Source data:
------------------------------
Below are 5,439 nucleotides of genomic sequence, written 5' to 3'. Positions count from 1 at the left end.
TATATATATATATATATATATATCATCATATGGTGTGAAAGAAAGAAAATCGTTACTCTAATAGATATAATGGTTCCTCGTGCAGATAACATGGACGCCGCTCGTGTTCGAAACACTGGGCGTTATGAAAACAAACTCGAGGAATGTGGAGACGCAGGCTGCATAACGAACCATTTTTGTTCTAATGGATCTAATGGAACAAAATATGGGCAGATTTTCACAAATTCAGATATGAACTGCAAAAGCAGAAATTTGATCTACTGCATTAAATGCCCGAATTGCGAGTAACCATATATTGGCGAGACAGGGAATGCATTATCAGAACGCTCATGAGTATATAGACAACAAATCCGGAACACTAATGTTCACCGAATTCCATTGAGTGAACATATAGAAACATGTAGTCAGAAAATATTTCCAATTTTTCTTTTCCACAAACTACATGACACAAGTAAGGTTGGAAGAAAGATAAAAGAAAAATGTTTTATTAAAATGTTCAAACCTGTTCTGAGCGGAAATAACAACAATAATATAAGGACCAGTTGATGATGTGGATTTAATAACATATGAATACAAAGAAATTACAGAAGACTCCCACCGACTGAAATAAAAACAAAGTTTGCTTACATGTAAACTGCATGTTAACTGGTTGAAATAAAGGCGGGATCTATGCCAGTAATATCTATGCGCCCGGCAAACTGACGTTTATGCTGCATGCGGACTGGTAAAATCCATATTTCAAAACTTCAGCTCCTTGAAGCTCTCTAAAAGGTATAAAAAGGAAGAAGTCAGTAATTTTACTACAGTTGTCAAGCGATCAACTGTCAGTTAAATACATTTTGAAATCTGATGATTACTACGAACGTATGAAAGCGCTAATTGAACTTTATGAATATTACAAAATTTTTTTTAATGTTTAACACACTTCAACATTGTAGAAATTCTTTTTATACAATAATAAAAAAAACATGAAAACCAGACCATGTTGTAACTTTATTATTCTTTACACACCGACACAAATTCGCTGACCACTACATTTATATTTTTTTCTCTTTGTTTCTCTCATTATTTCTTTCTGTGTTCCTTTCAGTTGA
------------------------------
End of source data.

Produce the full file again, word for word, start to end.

Below are 5,439 nucleotides of genomic sequence, written 5' to 3'. Positions count from 1 at the left end.
TATATATATATATATATATATATCATCATATGGTGTGAAAGAAAGAAAATCGTTACTCTAATAGATATAATGGTTCCTCGTGCAGATAACATGGACGCCGCTCGTGTTCGAAACACTGGGCGTTATGAAAACAAACTCGAGGAATGTGGAGACGCAGGCTGCATAACGAACCATTTTTGTTCTAATGGATCTAATGGAACAAAATATGGGCAGATTTTCACAAATTCAGATATGAACTGCAAAAGCAGAAATTTGATCTACTGCATTAAATGCCCGAATTGCGAGTAACCATATATTGGCGAGACAGGGAATGCATTATCAGAACGCTCATGAGTATATAGACAACAAATCCGGAACACTAATGTTCACCGAATTCCATTGAGTGAACATATAGAAACATGTAGTCAGAAAATATTTCCAATTTTTCTTTTCCACAAACTACATGACACAAGTAAGGTTGGAAGAAAGATAAAAGAAAAATGTTTTATTAAAATGTTCAAACCTGTTCTGAGCGGAAATAACAACAATAATATAAGGACCAGTTGATGATGTGGATTTAATAACATATGAATACAAAGAAATTACAGAAGACTCCCACCGACTGAAATAAAAACAAAGTTTGCTTACATGTAAACTGCATGTTAACTGGTTGAAATAAAGGCGGGATCTATGCCAGTAATATCTATGCGCCCGGCAAACTGACGTTTATGCTGCATGCGGACTGGTAAAATCCATATTTCAAAACTTCAGCTCCTTGAAGCTCTCTAAAAGGTATAAAAAGGAAGAAGTCAGTAATTTTACTACAGTTGTCAAGCGATCAACTGTCAGTTAAATACATTTTGAAATCTGATGATTACTACGAACGTATGAAAGCGCTAATTGAACTTTATGAATATTACAAAATTTTTTTTAATGTTTAACACACTTCAACATTGTAGAAATTCTTTTTATACAATAATAAAAAAAACATGAAAACCAGACCATGTTGTAACTTTATTATTCTTTACACACCGACACAAATTCGCTGACCACTACATTTATATTTTTTTCTCTTTGTTTCTCTCATTATTTCTTTCTGTGTTCCTTTCAGTTGA